IT a roadblock to progress? Never, you say. How can that be when IT lives and breathes innovation? Who else but IT dared to usher open source, XML, SOA, and cloud computing out of the high-tech labs and into production systems?
Nevertheless, there is one aspect of technology where all of that daring doesn't seem to be in play.
Lean manufacturing systems, which turn traditional planning and forecasting -- as found in the MRP (manufacturing resource planning) components of SAP and Oracle ERP systems -- on its ear, is not something most IT people want to deal with, says Narayan Laksham, CEO, president, and founder of Ultriva. Ultriva, if you haven't guessed, offers a software solution, Lean Execution System, that enables lean.
Lean manufacturing's break from tradition
Manufacturing has traditionally been a push system. Up until lean, business analysts would forecast demand, and manufacturers would ship products to market based on those forecasts. Unsold goods would sit in the warehouse or distribution center either waiting to get into the pipeline or never to be sold due to a missed forecast.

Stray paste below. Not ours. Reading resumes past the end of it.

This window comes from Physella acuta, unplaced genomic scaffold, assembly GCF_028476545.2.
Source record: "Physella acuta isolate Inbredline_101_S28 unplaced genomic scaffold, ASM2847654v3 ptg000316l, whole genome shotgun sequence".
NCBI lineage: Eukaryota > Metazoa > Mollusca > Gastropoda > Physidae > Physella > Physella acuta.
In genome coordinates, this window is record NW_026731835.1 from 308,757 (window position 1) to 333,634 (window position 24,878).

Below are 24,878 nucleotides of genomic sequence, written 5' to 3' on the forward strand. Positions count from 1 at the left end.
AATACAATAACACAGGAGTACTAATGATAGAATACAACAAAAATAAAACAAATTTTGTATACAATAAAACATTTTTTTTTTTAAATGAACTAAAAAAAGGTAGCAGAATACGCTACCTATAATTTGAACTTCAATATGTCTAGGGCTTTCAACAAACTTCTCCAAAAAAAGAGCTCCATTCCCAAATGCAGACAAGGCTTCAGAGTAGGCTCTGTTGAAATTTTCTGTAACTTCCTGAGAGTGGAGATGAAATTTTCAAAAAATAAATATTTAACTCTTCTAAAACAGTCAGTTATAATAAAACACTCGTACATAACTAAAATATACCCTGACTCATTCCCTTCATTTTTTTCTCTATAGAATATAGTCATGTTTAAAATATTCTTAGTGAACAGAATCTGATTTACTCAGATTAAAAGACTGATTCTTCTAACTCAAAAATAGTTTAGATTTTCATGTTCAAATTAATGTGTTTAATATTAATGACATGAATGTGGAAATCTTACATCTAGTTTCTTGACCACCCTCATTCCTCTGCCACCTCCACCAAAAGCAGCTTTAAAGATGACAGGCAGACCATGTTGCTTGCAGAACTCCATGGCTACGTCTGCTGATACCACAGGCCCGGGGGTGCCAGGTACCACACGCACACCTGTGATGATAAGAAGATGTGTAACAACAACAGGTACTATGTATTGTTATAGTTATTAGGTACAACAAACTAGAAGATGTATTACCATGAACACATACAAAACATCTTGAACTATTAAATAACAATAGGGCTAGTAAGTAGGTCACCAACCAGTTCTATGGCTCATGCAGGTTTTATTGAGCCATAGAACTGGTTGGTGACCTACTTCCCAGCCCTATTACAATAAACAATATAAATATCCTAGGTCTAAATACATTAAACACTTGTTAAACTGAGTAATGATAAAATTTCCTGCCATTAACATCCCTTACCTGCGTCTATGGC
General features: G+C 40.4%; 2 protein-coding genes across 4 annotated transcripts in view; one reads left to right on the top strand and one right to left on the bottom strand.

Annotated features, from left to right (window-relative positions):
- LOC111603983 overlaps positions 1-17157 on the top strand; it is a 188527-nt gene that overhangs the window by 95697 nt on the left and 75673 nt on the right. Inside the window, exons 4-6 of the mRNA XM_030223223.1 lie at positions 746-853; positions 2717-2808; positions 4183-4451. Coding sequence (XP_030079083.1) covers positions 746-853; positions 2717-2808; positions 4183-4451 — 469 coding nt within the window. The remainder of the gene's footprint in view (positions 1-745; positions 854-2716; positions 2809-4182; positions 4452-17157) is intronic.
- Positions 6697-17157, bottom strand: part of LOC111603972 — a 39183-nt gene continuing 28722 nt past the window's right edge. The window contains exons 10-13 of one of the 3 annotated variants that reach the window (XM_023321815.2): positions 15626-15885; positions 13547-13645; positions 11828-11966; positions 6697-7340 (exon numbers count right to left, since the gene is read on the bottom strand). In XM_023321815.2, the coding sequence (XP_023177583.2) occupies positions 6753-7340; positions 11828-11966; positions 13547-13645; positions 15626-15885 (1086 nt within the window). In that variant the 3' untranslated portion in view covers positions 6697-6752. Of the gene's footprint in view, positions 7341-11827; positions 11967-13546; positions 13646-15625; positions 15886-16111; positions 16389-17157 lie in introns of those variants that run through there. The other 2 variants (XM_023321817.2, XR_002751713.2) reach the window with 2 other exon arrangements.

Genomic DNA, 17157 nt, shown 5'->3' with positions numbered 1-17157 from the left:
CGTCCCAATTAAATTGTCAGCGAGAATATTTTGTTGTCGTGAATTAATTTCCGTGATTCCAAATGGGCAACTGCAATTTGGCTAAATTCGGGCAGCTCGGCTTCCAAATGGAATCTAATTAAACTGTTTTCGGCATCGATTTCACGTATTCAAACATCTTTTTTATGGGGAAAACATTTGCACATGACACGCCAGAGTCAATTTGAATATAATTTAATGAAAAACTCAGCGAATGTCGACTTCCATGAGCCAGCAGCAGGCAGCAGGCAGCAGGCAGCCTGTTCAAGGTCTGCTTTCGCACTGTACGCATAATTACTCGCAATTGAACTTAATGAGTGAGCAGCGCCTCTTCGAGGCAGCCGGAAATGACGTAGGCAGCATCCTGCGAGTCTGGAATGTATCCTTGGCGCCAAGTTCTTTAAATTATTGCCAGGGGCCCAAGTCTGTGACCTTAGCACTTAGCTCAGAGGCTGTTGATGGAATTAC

"Unfortunately, there is a gap between planned orders versus actual demands from customers," Laksham says. "As the shop floor adjusts to real demand, the MRP schedules are no longer in synch. On every MRP run, these schedules are readjusted, and supplier orders are changed, causing whiplashes across the supply chain."
More than a decade ago, Toyota created Kanban, a system that builds to demand rather than forecast. It is a pull system based on what the market currently needs. Demand doesn't have to be just from a downstream customer; that is not the only "market" recognized by Kanban. If a product ships from a distribution center, the system recognizes that the center needs more of that product, as Kanban is continually sending pull signals to an upstream work center.
When done right, inventory can go from being held for a month down to a day, or it might never even see the inside of a warehouse, going instead from the manufacturing plant straight to the customer.
ERP's MRP components are outdated
Whereas traditional ERP MRP uses a min-max system, Kanban uses "consumption-driven replacement." Rather than trigger a maximum-replenishing order when the available inventory has slipped below a predetermined minimum, Kanban systems push out alerts when things like bins inside the factory or pallets coming from a supplier needs to be replenished (move one out, move one in). Traditional MRP systems are not built to work that way.